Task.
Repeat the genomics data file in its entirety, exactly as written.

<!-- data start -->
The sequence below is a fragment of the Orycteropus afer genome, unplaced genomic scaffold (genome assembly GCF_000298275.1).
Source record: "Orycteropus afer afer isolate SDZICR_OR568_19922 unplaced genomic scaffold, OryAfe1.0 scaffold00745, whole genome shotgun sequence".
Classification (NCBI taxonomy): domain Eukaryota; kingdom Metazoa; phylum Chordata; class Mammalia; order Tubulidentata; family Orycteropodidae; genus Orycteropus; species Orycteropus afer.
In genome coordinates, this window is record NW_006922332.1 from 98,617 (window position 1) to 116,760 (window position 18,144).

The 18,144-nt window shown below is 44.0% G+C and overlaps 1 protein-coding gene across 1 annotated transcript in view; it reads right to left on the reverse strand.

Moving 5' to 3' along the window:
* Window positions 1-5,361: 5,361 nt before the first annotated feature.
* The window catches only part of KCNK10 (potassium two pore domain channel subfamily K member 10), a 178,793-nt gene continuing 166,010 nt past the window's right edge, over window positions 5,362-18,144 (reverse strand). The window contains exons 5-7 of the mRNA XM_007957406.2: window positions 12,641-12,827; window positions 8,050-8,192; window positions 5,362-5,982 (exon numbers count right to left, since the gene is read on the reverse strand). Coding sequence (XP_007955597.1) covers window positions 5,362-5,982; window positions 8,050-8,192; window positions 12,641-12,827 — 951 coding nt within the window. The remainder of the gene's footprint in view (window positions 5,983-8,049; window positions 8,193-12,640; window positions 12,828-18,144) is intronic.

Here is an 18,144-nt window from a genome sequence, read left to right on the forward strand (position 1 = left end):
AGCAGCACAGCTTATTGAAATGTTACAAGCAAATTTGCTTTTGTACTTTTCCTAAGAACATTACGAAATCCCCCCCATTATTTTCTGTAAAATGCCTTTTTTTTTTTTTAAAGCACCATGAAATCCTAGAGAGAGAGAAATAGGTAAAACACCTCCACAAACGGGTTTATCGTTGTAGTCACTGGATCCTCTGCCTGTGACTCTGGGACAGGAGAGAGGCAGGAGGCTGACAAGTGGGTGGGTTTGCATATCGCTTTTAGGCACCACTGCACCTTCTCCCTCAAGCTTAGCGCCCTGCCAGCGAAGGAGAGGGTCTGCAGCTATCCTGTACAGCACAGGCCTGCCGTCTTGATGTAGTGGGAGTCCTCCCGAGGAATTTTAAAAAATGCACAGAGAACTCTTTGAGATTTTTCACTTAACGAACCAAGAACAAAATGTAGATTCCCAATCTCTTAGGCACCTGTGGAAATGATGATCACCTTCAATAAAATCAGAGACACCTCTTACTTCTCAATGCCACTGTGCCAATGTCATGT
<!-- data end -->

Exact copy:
The sequence below is a fragment of the Orycteropus afer genome, unplaced genomic scaffold (genome assembly GCF_000298275.1).
Source record: "Orycteropus afer afer isolate SDZICR_OR568_19922 unplaced genomic scaffold, OryAfe1.0 scaffold00745, whole genome shotgun sequence".
Classification (NCBI taxonomy): domain Eukaryota; kingdom Metazoa; phylum Chordata; class Mammalia; order Tubulidentata; family Orycteropodidae; genus Orycteropus; species Orycteropus afer.
In genome coordinates, this window is record NW_006922332.1 from 98,617 (window position 1) to 116,760 (window position 18,144).

The 18,144-nt window shown below is 44.0% G+C and overlaps 1 protein-coding gene across 1 annotated transcript in view; it reads right to left on the reverse strand.

Moving 5' to 3' along the window:
* Window positions 1-5,361: 5,361 nt before the first annotated feature.
* The window catches only part of KCNK10 (potassium two pore domain channel subfamily K member 10), a 178,793-nt gene continuing 166,010 nt past the window's right edge, over window positions 5,362-18,144 (reverse strand). The window contains exons 5-7 of the mRNA XM_007957406.2: window positions 12,641-12,827; window positions 8,050-8,192; window positions 5,362-5,982 (exon numbers count right to left, since the gene is read on the reverse strand). Coding sequence (XP_007955597.1) covers window positions 5,362-5,982; window positions 8,050-8,192; window positions 12,641-12,827 — 951 coding nt within the window. The remainder of the gene's footprint in view (window positions 5,983-8,049; window positions 8,193-12,640; window positions 12,828-18,144) is intronic.

Here is an 18,144-nt window from a genome sequence, read left to right on the forward strand (position 1 = left end):
AGCAGCACAGCTTATTGAAATGTTACAAGCAAATTTGCTTTTGTACTTTTCCTAAGAACATTACGAAATCCCCCCCATTATTTTCTGTAAAATGCCTTTTTTTTTTTTTAAAGCACCATGAAATCCTAGAGAGAGAGAAATAGGTAAAACACCTCCACAAACGGGTTTATCGTTGTAGTCACTGGATCCTCTGCCTGTGACTCTGGGACAGGAGAGAGGCAGGAGGCTGACAAGTGGGTGGGTTTGCATATCGCTTTTAGGCACCACTGCACCTTCTCCCTCAAGCTTAGCGCCCTGCCAGCGAAGGAGAGGGTCTGCAGCTATCCTGTACAGCACAGGCCTGCCGTCTTGATGTAGTGGGAGTCCTCCCGAGGAATTTTAAAAAATGCACAGAGAACTCTTTGAGATTTTTCACTTAACGAACCAAGAACAAAATGTAGATTCCCAATCTCTTAGGCACCTGTGGAAATGATGATCACCTTCAATAAAATCAGAGACACCTCTTACTTCTCAATGCCACTGTGCCAATGTCATGT